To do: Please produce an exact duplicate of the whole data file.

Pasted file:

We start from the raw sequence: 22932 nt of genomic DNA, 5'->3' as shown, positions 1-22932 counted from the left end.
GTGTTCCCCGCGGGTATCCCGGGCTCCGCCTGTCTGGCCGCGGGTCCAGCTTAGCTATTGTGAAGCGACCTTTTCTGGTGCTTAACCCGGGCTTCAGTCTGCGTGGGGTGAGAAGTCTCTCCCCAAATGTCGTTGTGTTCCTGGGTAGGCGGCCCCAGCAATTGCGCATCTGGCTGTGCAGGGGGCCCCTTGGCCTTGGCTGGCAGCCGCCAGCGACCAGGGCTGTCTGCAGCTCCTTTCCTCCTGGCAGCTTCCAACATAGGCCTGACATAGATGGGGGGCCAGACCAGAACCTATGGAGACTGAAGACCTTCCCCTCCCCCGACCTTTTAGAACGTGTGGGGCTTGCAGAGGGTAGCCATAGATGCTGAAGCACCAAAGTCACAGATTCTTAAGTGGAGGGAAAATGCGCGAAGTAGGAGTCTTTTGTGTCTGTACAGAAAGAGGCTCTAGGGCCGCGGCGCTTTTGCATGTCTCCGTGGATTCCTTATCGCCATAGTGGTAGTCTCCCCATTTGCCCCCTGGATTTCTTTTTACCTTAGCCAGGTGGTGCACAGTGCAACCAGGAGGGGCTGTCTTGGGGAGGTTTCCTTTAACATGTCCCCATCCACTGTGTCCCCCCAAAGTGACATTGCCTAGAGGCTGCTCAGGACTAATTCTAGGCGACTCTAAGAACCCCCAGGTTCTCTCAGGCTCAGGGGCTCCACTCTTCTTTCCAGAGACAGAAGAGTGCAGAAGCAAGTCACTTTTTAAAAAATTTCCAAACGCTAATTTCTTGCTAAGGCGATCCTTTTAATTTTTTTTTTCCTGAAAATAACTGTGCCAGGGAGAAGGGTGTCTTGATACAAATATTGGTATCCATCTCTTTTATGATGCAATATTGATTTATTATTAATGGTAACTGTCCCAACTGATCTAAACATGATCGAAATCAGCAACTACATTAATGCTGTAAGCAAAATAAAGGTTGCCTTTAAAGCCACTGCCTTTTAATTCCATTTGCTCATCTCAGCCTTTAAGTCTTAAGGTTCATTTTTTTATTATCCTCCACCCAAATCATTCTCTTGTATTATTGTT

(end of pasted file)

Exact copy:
We start from the raw sequence: 22932 nt of genomic DNA, 5'->3' as shown, positions 1-22932 counted from the left end.
GTGTTCCCCGCGGGTATCCCGGGCTCCGCCTGTCTGGCCGCGGGTCCAGCTTAGCTATTGTGAAGCGACCTTTTCTGGTGCTTAACCCGGGCTTCAGTCTGCGTGGGGTGAGAAGTCTCTCCCCAAATGTCGTTGTGTTCCTGGGTAGGCGGCCCCAGCAATTGCGCATCTGGCTGTGCAGGGGGCCCCTTGGCCTTGGCTGGCAGCCGCCAGCGACCAGGGCTGTCTGCAGCTCCTTTCCTCCTGGCAGCTTCCAACATAGGCCTGACATAGATGGGGGGCCAGACCAGAACCTATGGAGACTGAAGACCTTCCCCTCCCCCGACCTTTTAGAACGTGTGGGGCTTGCAGAGGGTAGCCATAGATGCTGAAGCACCAAAGTCACAGATTCTTAAGTGGAGGGAAAATGCGCGAAGTAGGAGTCTTTTGTGTCTGTACAGAAAGAGGCTCTAGGGCCGCGGCGCTTTTGCATGTCTCCGTGGATTCCTTATCGCCATAGTGGTAGTCTCCCCATTTGCCCCCTGGATTTCTTTTTACCTTAGCCAGGTGGTGCACAGTGCAACCAGGAGGGGCTGTCTTGGGGAGGTTTCCTTTAACATGTCCCCATCCACTGTGTCCCCCCAAAGTGACATTGCCTAGAGGCTGCTCAGGACTAATTCTAGGCGACTCTAAGAACCCCCAGGTTCTCTCAGGCTCAGGGGCTCCACTCTTCTTTCCAGAGACAGAAGAGTGCAGAAGCAAGTCACTTTTTAAAAAATTTCCAAACGCTAATTTCTTGCTAAGGCGATCCTTTTAATTTTTTTTTTCCTGAAAATAACTGTGCCAGGGAGAAGGGTGTCTTGATACAAATATTGGTATCCATCTCTTTTATGATGCAATATTGATTTATTATTAATGGTAACTGTCCCAACTGATCTAAACATGATCGAAATCAGCAACTACATTAATGCTGTAAGCAAAATAAAGGTTGCCTTTAAAGCCACTGCCTTTTAATTCCATTTGCTCATCTCAGCCTTTAAGTCTTAAGGTTCATTTTTTTATTATCCTCCACCCAAATCATTCTCTTGTATTATTGTT